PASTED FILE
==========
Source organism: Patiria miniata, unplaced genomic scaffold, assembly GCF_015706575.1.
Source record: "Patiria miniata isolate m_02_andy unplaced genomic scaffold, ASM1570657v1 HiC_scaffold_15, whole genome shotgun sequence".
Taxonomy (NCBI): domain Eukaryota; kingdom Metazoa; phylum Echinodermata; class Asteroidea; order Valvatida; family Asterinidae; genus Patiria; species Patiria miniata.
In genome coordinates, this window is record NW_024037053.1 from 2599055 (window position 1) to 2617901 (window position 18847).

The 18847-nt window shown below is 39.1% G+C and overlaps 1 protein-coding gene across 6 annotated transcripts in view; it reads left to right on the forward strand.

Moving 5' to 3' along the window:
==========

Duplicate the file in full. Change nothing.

Source organism: Patiria miniata, unplaced genomic scaffold, assembly GCF_015706575.1.
Source record: "Patiria miniata isolate m_02_andy unplaced genomic scaffold, ASM1570657v1 HiC_scaffold_15, whole genome shotgun sequence".
Taxonomy (NCBI): domain Eukaryota; kingdom Metazoa; phylum Echinodermata; class Asteroidea; order Valvatida; family Asterinidae; genus Patiria; species Patiria miniata.
In genome coordinates, this window is record NW_024037053.1 from 2599055 (window position 1) to 2617901 (window position 18847).

The 18847-nt window shown below is 39.1% G+C and overlaps 1 protein-coding gene across 6 annotated transcripts in view; it reads left to right on the forward strand.

Moving 5' to 3' along the window: